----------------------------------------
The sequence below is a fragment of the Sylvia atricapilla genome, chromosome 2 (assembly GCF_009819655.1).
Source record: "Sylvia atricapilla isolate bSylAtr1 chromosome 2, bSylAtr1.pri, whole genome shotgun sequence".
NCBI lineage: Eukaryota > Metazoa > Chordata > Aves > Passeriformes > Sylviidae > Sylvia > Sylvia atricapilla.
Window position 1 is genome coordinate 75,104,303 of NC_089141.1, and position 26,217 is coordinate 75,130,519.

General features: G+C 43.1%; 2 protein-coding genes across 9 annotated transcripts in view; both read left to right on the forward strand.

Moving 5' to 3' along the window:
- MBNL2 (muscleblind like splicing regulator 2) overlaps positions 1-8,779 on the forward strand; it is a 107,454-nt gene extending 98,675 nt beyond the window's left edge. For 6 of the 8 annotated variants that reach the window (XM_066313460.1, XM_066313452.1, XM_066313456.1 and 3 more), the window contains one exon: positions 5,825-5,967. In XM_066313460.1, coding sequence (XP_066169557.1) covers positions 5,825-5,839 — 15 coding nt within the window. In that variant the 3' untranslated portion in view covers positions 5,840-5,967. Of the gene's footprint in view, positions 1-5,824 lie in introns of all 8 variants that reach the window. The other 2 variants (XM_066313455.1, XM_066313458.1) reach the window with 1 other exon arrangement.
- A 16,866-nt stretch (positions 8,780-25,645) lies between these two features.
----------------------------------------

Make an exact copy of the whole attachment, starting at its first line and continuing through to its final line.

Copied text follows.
The sequence below is a fragment of the Sylvia atricapilla genome, chromosome 2 (assembly GCF_009819655.1).
Source record: "Sylvia atricapilla isolate bSylAtr1 chromosome 2, bSylAtr1.pri, whole genome shotgun sequence".
NCBI lineage: Eukaryota > Metazoa > Chordata > Aves > Passeriformes > Sylviidae > Sylvia > Sylvia atricapilla.
Window position 1 is genome coordinate 75,104,303 of NC_089141.1, and position 26,217 is coordinate 75,130,519.

General features: G+C 43.1%; 2 protein-coding genes across 9 annotated transcripts in view; both read left to right on the forward strand.

Moving 5' to 3' along the window:
- MBNL2 (muscleblind like splicing regulator 2) overlaps positions 1-8,779 on the forward strand; it is a 107,454-nt gene extending 98,675 nt beyond the window's left edge. For 6 of the 8 annotated variants that reach the window (XM_066313460.1, XM_066313452.1, XM_066313456.1 and 3 more), the window contains one exon: positions 5,825-5,967. In XM_066313460.1, coding sequence (XP_066169557.1) covers positions 5,825-5,839 — 15 coding nt within the window. In that variant the 3' untranslated portion in view covers positions 5,840-5,967. Of the gene's footprint in view, positions 1-5,824 lie in introns of all 8 variants that reach the window. The other 2 variants (XM_066313455.1, XM_066313458.1) reach the window with 1 other exon arrangement.
- A 16,866-nt stretch (positions 8,780-25,645) lies between these two features.